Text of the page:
Is being frugal fashionable today? Perhaps, considering the severity of the economic times. The more important question is: how long will it be fashionable? The following is an excerpt from my new book, Stop Acting Rich, highlighting the focus on hyper-consuming, highly compensated members of our society and their spending habits.
America is a nation of excesses. And these excesses, especially when it comes to consumption, have a profound influence upon our young. They are constantly told that spending is the American way. Often their role models are highly compensated professional athletes and entertainers. Day after day, the public relations machinery keeps cranking out stories about the multi million dollar mansions that this athlete has purchased or the fleet of exotic cars that this movie star owns.
By sensationalizing and glorifying these powerful role models, the press sends a message. It says that happiness is obtained by spending freely on cars, homes, and parties. But in reality, spending will not make people happy. And very few people grow up to become star athletes or movie celebrities.
Our local newspaper published an article that featured in glowing terms the home of a professional baseball player. The article mentioned that the interior space of the highly decorated, nine bedroom home was 25,000 square feet (Jennifer Brett, “Home of Brave A Comfy Expense,” The Atlanta Journal-Constitution, September 30, 2007, F3). Apparently this fellow is an all-star in terms of spending.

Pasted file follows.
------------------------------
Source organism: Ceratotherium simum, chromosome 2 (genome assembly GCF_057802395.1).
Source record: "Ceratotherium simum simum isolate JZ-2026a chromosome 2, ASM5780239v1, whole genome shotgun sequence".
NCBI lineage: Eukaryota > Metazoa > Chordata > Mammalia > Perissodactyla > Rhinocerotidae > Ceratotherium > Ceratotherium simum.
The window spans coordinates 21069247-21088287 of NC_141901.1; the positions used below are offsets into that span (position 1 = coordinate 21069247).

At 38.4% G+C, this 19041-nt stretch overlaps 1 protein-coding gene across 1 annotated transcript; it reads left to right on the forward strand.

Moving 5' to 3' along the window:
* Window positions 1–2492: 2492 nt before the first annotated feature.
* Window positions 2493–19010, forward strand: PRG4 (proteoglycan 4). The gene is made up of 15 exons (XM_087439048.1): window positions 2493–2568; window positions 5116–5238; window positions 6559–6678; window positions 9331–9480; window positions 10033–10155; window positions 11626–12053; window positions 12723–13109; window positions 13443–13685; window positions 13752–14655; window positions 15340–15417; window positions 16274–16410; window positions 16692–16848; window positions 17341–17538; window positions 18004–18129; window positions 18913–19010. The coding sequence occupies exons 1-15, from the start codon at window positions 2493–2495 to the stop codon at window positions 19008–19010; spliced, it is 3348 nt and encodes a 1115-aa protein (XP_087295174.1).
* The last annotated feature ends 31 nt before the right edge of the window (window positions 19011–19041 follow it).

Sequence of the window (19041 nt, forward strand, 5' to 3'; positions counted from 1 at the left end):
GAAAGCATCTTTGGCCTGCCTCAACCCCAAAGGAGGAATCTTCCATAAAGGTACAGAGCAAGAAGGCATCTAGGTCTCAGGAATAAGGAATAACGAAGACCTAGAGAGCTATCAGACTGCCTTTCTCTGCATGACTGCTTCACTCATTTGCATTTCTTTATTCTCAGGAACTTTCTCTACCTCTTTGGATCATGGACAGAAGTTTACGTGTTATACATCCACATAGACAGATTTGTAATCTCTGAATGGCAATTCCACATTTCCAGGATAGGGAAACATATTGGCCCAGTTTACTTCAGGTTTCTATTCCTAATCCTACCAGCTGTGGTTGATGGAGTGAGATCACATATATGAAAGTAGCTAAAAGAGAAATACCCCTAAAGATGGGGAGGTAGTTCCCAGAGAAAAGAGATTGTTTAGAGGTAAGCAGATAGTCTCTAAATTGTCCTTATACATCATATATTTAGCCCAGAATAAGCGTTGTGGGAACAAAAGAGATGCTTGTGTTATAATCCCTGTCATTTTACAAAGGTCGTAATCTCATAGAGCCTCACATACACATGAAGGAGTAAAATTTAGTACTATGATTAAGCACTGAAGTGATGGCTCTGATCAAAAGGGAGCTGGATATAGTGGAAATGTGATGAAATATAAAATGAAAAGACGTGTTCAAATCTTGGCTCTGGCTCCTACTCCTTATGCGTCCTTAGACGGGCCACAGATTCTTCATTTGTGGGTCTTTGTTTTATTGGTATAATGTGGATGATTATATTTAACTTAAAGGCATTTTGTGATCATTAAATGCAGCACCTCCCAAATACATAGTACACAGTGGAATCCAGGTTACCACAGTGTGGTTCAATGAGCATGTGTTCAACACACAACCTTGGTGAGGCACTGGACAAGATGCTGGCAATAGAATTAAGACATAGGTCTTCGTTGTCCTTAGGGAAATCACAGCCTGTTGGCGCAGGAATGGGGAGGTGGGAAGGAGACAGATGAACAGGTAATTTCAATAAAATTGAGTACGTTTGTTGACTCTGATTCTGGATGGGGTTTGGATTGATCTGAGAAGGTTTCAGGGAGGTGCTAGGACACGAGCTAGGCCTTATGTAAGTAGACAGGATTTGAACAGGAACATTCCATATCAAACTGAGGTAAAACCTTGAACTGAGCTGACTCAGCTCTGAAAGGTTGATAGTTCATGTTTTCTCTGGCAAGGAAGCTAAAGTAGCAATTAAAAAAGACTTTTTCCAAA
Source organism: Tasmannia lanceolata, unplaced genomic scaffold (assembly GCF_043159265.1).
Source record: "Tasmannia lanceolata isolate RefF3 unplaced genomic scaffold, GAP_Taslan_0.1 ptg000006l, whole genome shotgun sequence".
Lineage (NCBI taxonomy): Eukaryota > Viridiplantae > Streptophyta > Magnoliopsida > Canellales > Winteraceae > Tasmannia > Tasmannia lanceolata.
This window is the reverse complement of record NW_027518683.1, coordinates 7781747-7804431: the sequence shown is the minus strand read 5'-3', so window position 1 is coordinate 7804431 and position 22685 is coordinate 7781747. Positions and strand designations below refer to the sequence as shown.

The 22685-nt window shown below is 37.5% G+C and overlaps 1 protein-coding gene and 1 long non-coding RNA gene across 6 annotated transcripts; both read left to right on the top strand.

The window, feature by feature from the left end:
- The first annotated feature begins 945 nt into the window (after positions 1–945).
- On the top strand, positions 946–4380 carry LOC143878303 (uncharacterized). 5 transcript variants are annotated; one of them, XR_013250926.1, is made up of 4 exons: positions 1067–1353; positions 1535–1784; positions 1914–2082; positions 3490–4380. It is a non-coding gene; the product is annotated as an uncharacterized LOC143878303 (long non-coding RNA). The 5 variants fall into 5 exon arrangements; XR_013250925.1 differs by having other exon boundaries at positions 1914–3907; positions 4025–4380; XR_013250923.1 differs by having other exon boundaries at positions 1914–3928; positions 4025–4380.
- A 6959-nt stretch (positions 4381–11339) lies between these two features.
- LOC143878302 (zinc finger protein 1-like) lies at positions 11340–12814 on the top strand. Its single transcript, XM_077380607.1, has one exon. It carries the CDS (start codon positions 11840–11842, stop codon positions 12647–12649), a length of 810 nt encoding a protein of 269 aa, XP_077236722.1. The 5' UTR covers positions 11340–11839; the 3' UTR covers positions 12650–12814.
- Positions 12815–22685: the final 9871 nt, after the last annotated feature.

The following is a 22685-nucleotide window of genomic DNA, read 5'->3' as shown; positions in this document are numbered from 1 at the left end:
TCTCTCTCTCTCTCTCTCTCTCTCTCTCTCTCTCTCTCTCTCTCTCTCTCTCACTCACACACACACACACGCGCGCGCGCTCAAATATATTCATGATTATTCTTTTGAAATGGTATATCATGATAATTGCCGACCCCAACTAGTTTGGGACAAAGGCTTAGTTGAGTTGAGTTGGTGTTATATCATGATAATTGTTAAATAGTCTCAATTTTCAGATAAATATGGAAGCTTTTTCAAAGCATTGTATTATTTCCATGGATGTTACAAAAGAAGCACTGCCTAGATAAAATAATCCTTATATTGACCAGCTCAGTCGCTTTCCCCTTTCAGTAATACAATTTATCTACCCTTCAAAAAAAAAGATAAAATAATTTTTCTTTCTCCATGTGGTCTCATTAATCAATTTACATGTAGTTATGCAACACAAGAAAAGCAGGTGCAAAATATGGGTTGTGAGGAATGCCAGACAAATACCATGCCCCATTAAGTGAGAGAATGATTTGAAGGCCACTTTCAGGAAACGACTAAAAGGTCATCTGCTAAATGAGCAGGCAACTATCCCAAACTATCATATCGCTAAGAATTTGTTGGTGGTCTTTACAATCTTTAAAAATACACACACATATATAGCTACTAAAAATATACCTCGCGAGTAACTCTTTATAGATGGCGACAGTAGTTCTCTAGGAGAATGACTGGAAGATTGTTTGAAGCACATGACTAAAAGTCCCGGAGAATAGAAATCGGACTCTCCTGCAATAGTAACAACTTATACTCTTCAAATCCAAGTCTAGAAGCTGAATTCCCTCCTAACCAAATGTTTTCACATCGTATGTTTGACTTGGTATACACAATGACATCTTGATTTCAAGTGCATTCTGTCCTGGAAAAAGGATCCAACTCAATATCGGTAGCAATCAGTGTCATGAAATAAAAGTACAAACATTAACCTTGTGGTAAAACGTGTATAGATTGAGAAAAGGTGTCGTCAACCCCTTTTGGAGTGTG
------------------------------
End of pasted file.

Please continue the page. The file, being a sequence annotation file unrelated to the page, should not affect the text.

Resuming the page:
What else is so interesting about this home? Nationwide, only 3 percent of America’s decamillionaires live in a home that has nine or more bedrooms. The square footage of this baseball player’s home is four and one-half times larger than the median square feet (5,600) of the primary homes owned by the chief executive officers of Standard & Poor’s 500 firms (Judith Burns, “Sell Signal: When Boss Buys Trophy Home,” The Wall Street Journal, April 12, 2007, p. D6). These are America’s major league caliber- business leaders who run companies that generate billions in sales revenues and employ millions of Americans.
Could it be that many of these CEOs do not feel the same need as the baseball player to display their success, and supposedly enhance their status, via homes, cars, and accessories? Perhaps just being the head of a major corporation has a lot of status attached to it all by itself. And in terms of making a real contribution to our economy, these CEOs have a much higher batting average than the baseball player. In fact, in this regard, he probably belongs in the minor leagues. Nevertheless, he is still a role model, a poster child for the “smell the roses” society of hyperconsumers in America.
We cannot count on the press to paint an accurate picture of how carefully most achievers allocate their dollars, yet most achievers are very satisfied with their lives. Their satisfaction has little to do with the brands that they own. We would do well to adopt the values of the majority of the real achievers in America and not those who are of the “star” variety. The big house baseball player, a one in a million young phenom, was born with his extraordinary talent. But most achievers know that their type of success was not predetermined. Often it takes twenty or thirty years before they break into their own version of the really “big league.”